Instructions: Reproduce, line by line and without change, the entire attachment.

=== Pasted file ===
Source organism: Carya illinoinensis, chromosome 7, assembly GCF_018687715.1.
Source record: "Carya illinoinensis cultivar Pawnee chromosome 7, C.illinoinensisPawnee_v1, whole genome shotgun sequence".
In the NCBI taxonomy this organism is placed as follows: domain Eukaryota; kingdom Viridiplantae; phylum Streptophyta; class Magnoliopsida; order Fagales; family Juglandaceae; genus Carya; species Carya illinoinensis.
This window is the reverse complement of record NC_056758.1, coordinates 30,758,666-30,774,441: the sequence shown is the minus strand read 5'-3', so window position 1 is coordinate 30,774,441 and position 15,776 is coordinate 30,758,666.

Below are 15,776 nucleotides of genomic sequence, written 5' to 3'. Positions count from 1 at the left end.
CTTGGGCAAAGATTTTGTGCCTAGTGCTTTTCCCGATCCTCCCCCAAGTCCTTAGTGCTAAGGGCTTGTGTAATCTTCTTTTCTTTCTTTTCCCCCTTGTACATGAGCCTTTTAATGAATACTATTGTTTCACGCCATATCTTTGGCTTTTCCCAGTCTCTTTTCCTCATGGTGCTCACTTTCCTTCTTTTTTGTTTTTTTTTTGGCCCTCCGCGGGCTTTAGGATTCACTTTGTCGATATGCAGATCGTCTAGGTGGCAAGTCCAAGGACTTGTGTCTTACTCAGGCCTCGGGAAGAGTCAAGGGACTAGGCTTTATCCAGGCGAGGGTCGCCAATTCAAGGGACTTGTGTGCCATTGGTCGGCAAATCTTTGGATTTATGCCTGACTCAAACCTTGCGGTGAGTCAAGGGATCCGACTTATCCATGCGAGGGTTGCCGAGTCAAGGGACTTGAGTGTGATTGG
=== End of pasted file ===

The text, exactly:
Source organism: Carya illinoinensis, chromosome 7, assembly GCF_018687715.1.
Source record: "Carya illinoinensis cultivar Pawnee chromosome 7, C.illinoinensisPawnee_v1, whole genome shotgun sequence".
In the NCBI taxonomy this organism is placed as follows: domain Eukaryota; kingdom Viridiplantae; phylum Streptophyta; class Magnoliopsida; order Fagales; family Juglandaceae; genus Carya; species Carya illinoinensis.
This window is the reverse complement of record NC_056758.1, coordinates 30,758,666-30,774,441: the sequence shown is the minus strand read 5'-3', so window position 1 is coordinate 30,774,441 and position 15,776 is coordinate 30,758,666.

Below are 15,776 nucleotides of genomic sequence, written 5' to 3'. Positions count from 1 at the left end.
CTTGGGCAAAGATTTTGTGCCTAGTGCTTTTCCCGATCCTCCCCCAAGTCCTTAGTGCTAAGGGCTTGTGTAATCTTCTTTTCTTTCTTTTCCCCCTTGTACATGAGCCTTTTAATGAATACTATTGTTTCACGCCATATCTTTGGCTTTTCCCAGTCTCTTTTCCTCATGGTGCTCACTTTCCTTCTTTTTTGTTTTTTTTTTGGCCCTCCGCGGGCTTTAGGATTCACTTTGTCGATATGCAGATCGTCTAGGTGGCAAGTCCAAGGACTTGTGTCTTACTCAGGCCTCGGGAAGAGTCAAGGGACTAGGCTTTATCCAGGCGAGGGTCGCCAATTCAAGGGACTTGTGTGCCATTGGTCGGCAAATCTTTGGATTTATGCCTGACTCAAACCTTGCGGTGAGTCAAGGGATCCGACTTATCCATGCGAGGGTTGCCGAGTCAAGGGACTTGAGTGTGATTGG